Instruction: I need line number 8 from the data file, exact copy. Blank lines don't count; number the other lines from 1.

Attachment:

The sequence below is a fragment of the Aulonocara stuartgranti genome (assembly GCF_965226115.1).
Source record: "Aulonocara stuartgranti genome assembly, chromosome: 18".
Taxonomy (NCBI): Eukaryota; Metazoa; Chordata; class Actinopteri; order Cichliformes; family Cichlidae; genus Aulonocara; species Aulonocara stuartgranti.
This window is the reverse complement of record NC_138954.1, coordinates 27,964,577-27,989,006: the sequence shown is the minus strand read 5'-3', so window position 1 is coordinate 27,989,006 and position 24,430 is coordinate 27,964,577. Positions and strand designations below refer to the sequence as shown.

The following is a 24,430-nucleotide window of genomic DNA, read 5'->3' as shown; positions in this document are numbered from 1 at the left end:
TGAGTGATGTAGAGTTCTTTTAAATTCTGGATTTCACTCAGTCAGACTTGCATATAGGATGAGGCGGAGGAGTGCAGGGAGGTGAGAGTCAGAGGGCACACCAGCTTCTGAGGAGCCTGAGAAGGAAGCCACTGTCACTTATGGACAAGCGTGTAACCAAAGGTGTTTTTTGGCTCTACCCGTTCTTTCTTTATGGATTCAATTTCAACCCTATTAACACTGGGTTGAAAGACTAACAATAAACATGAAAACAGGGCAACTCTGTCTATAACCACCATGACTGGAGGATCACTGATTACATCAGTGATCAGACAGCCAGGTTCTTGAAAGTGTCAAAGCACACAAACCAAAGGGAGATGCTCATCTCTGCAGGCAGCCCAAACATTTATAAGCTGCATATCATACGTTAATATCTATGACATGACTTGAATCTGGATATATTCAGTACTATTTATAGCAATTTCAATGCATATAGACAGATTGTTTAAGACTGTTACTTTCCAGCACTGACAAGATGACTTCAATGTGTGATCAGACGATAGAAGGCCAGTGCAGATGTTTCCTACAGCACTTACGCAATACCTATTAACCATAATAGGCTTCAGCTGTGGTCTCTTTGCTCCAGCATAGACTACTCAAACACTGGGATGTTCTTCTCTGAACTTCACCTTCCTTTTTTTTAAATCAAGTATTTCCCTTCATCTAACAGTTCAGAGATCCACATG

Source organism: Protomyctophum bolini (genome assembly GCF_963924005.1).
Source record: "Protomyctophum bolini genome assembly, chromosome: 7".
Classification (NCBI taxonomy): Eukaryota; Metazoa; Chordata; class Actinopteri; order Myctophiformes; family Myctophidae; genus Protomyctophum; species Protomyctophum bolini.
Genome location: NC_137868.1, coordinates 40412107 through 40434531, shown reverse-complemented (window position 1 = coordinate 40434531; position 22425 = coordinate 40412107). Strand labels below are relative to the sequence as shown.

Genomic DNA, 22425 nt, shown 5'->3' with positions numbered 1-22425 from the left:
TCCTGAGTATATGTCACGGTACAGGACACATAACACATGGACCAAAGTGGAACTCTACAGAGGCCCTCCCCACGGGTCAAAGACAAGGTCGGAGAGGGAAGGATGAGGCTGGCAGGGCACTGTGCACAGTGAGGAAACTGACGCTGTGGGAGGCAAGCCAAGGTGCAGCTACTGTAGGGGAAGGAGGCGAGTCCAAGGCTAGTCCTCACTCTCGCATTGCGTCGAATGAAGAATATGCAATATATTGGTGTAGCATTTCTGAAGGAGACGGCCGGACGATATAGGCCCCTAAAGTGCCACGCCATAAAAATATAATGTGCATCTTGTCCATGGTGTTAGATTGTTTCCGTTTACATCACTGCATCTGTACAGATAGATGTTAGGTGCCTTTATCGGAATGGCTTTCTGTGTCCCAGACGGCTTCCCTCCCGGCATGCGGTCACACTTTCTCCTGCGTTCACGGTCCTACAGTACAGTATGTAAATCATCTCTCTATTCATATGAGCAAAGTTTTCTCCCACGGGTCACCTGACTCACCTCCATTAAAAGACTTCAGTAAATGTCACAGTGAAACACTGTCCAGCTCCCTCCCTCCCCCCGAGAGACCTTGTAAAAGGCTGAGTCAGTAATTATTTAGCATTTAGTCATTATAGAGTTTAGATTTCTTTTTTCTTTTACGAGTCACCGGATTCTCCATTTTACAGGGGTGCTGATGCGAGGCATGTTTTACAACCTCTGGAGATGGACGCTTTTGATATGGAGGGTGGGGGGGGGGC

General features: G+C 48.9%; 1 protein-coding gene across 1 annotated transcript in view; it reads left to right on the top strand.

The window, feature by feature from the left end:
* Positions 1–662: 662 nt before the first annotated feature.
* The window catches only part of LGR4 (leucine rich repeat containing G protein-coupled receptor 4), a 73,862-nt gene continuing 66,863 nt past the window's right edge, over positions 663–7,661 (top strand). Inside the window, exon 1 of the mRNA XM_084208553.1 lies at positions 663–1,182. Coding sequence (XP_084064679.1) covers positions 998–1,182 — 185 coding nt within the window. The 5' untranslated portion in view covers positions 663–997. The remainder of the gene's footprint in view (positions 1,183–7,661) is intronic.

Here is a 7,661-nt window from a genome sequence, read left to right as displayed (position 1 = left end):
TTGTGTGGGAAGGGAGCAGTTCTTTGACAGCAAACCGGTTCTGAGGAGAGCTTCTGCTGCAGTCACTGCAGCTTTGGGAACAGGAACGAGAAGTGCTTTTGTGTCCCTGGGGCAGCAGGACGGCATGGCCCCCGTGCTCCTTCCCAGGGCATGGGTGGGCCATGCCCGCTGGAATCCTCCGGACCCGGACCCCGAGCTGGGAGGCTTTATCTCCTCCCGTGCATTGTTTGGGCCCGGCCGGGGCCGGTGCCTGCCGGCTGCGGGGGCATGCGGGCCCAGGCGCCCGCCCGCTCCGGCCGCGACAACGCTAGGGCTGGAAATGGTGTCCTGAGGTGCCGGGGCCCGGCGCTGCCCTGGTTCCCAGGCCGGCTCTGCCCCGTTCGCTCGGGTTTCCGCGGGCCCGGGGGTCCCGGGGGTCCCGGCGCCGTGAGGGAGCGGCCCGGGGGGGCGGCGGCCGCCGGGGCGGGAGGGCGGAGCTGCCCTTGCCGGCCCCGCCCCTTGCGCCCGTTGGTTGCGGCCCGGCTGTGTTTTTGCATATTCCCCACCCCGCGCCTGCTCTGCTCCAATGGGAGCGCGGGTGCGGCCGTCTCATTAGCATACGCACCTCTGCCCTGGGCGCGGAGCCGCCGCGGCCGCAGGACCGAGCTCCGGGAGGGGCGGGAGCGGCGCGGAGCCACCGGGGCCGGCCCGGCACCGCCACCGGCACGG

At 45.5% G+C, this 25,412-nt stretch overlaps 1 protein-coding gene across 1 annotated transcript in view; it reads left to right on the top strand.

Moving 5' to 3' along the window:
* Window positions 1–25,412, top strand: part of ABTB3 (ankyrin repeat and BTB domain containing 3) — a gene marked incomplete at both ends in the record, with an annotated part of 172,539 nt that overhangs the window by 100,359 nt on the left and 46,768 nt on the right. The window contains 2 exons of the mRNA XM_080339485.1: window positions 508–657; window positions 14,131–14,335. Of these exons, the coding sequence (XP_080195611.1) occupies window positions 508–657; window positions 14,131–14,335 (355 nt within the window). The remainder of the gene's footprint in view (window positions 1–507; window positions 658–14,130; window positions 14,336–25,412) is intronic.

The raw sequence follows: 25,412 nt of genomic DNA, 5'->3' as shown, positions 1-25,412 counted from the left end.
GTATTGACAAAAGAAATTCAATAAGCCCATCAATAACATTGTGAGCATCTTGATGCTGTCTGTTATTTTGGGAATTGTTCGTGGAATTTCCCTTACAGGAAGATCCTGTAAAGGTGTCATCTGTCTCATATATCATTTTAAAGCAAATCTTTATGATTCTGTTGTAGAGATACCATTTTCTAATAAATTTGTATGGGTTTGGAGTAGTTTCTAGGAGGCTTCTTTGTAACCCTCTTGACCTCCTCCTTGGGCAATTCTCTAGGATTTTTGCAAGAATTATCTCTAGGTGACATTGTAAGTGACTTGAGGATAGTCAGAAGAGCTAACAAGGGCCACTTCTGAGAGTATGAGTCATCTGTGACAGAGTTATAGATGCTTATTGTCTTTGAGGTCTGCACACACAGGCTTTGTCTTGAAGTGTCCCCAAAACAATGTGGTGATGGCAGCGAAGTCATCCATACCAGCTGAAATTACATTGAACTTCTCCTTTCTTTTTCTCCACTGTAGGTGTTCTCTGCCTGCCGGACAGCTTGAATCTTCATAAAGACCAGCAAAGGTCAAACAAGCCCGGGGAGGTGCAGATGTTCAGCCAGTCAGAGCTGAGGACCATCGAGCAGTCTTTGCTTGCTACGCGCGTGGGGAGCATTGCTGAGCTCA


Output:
Source record: "Protomyctophum bolini genome assembly, chromosome: 7".